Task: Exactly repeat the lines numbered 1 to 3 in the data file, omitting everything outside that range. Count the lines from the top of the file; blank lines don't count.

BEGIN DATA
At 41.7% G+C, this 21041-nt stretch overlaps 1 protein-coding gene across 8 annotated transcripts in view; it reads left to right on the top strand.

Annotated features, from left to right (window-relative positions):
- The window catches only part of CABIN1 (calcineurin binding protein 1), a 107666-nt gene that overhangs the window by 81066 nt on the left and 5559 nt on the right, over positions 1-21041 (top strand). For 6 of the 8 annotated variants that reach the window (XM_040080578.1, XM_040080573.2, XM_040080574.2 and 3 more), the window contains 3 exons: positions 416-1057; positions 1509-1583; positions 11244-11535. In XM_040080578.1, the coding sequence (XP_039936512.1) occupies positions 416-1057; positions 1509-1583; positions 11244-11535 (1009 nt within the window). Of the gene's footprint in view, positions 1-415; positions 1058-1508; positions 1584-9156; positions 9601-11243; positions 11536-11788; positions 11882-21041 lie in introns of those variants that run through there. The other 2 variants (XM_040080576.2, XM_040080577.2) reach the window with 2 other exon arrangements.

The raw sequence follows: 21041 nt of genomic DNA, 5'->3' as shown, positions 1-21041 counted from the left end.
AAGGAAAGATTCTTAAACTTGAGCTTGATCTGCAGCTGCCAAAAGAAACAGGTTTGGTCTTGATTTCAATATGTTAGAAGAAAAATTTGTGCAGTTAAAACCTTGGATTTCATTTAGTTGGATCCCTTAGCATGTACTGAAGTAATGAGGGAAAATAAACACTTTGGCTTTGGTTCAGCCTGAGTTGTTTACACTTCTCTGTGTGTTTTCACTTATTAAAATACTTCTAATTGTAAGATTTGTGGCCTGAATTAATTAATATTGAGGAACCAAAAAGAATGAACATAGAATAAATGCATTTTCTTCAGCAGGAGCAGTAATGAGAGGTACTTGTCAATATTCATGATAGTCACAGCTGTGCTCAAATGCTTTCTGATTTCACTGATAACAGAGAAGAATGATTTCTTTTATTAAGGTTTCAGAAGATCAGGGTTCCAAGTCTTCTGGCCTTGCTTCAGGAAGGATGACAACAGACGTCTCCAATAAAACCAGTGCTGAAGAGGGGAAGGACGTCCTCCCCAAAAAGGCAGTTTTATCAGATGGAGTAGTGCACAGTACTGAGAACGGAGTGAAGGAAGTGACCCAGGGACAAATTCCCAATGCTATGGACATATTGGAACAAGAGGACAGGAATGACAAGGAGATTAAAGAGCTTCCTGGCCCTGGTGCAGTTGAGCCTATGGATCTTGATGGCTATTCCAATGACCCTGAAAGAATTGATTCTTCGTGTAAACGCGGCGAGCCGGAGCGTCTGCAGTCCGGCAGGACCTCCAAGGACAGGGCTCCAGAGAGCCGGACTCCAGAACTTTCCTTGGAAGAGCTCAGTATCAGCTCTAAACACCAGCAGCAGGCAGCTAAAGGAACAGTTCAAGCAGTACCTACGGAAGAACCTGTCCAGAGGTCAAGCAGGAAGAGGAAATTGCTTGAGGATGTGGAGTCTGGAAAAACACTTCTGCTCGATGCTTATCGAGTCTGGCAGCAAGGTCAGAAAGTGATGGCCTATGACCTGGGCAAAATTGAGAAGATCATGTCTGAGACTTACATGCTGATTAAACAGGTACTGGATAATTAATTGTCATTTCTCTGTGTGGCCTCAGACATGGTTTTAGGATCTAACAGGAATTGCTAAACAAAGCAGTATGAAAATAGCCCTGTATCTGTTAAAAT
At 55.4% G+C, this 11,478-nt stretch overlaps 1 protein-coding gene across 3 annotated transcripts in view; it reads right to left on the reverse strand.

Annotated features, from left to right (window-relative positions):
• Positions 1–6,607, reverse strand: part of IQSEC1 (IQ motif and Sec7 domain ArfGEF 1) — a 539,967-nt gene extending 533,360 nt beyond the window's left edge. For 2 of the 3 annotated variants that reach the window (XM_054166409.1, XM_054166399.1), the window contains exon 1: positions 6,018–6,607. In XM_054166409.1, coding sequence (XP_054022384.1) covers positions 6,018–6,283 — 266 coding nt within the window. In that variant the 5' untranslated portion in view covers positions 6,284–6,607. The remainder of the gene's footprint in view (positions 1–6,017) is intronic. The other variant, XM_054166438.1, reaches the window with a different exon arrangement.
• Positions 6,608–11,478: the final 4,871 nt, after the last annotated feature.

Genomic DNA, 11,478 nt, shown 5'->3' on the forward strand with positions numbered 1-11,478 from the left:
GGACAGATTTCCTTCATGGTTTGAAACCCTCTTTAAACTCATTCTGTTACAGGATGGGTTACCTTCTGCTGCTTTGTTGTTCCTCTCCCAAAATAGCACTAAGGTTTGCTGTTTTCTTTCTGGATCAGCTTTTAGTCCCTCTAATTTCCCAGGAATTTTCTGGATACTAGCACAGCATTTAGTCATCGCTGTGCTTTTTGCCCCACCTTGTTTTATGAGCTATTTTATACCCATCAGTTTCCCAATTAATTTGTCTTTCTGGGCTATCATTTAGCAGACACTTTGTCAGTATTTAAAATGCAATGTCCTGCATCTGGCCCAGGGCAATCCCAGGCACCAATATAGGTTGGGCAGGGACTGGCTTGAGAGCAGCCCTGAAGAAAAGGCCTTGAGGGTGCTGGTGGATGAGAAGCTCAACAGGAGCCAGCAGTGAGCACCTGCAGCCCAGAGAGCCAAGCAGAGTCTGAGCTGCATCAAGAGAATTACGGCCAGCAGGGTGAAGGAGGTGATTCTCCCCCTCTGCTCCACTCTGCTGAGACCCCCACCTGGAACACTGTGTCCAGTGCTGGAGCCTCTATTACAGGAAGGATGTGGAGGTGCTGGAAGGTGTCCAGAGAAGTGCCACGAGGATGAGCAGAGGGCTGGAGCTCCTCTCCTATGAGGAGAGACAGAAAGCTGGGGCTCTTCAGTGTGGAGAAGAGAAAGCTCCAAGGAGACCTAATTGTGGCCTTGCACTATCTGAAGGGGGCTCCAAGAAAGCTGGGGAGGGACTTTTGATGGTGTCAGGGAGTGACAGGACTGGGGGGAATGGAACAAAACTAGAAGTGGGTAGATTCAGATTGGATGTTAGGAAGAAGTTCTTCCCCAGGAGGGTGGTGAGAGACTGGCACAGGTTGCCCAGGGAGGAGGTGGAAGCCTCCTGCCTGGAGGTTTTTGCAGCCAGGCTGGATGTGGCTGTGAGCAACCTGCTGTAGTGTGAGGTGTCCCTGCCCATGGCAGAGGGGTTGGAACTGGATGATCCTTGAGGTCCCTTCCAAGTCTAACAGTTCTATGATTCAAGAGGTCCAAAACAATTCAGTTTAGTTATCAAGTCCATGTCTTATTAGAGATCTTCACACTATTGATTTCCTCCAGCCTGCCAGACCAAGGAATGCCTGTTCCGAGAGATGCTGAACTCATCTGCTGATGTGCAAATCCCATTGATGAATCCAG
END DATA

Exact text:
At 41.7% G+C, this 21041-nt stretch overlaps 1 protein-coding gene across 8 annotated transcripts in view; it reads left to right on the top strand.

Annotated features, from left to right (window-relative positions):
- The window catches only part of CABIN1 (calcineurin binding protein 1), a 107666-nt gene that overhangs the window by 81066 nt on the left and 5559 nt on the right, over positions 1-21041 (top strand). For 6 of the 8 annotated variants that reach the window (XM_040080578.1, XM_040080573.2, XM_040080574.2 and 3 more), the window contains 3 exons: positions 416-1057; positions 1509-1583; positions 11244-11535. In XM_040080578.1, the coding sequence (XP_039936512.1) occupies positions 416-1057; positions 1509-1583; positions 11244-11535 (1009 nt within the window). Of the gene's footprint in view, positions 1-415; positions 1058-1508; positions 1584-9156; positions 9601-11243; positions 11536-11788; positions 11882-21041 lie in introns of those variants that run through there. The other 2 variants (XM_040080576.2, XM_040080577.2) reach the window with 2 other exon arrangements.